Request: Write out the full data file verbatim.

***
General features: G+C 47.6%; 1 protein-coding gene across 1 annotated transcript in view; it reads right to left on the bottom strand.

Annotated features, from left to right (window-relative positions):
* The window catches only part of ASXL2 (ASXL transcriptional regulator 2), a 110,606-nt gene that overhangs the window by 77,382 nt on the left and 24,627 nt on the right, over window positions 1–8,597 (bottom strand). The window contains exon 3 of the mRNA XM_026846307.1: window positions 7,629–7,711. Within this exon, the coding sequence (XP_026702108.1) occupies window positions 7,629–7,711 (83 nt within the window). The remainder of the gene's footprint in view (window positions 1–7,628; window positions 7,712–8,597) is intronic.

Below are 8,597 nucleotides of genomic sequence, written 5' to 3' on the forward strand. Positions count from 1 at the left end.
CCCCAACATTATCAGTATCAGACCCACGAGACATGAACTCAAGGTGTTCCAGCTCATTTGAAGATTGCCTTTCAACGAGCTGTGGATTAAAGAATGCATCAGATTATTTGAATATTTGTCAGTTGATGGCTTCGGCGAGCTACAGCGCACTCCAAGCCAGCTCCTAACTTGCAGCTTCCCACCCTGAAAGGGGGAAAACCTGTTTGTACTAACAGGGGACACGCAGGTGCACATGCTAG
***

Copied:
General features: G+C 47.6%; 1 protein-coding gene across 1 annotated transcript in view; it reads right to left on the bottom strand.

Annotated features, from left to right (window-relative positions):
* The window catches only part of ASXL2 (ASXL transcriptional regulator 2), a 110,606-nt gene that overhangs the window by 77,382 nt on the left and 24,627 nt on the right, over window positions 1–8,597 (bottom strand). The window contains exon 3 of the mRNA XM_026846307.1: window positions 7,629–7,711. Within this exon, the coding sequence (XP_026702108.1) occupies window positions 7,629–7,711 (83 nt within the window). The remainder of the gene's footprint in view (window positions 1–7,628; window positions 7,712–8,597) is intronic.

Below are 8,597 nucleotides of genomic sequence, written 5' to 3' on the forward strand. Positions count from 1 at the left end.
CCCCAACATTATCAGTATCAGACCCACGAGACATGAACTCAAGGTGTTCCAGCTCATTTGAAGATTGCCTTTCAACGAGCTGTGGATTAAAGAATGCATCAGATTATTTGAATATTTGTCAGTTGATGGCTTCGGCGAGCTACAGCGCACTCCAAGCCAGCTCCTAACTTGCAGCTTCCCACCCTGAAAGGGGGAAAACCTGTTTGTACTAACAGGGGACACGCAGGTGCACATGCTAG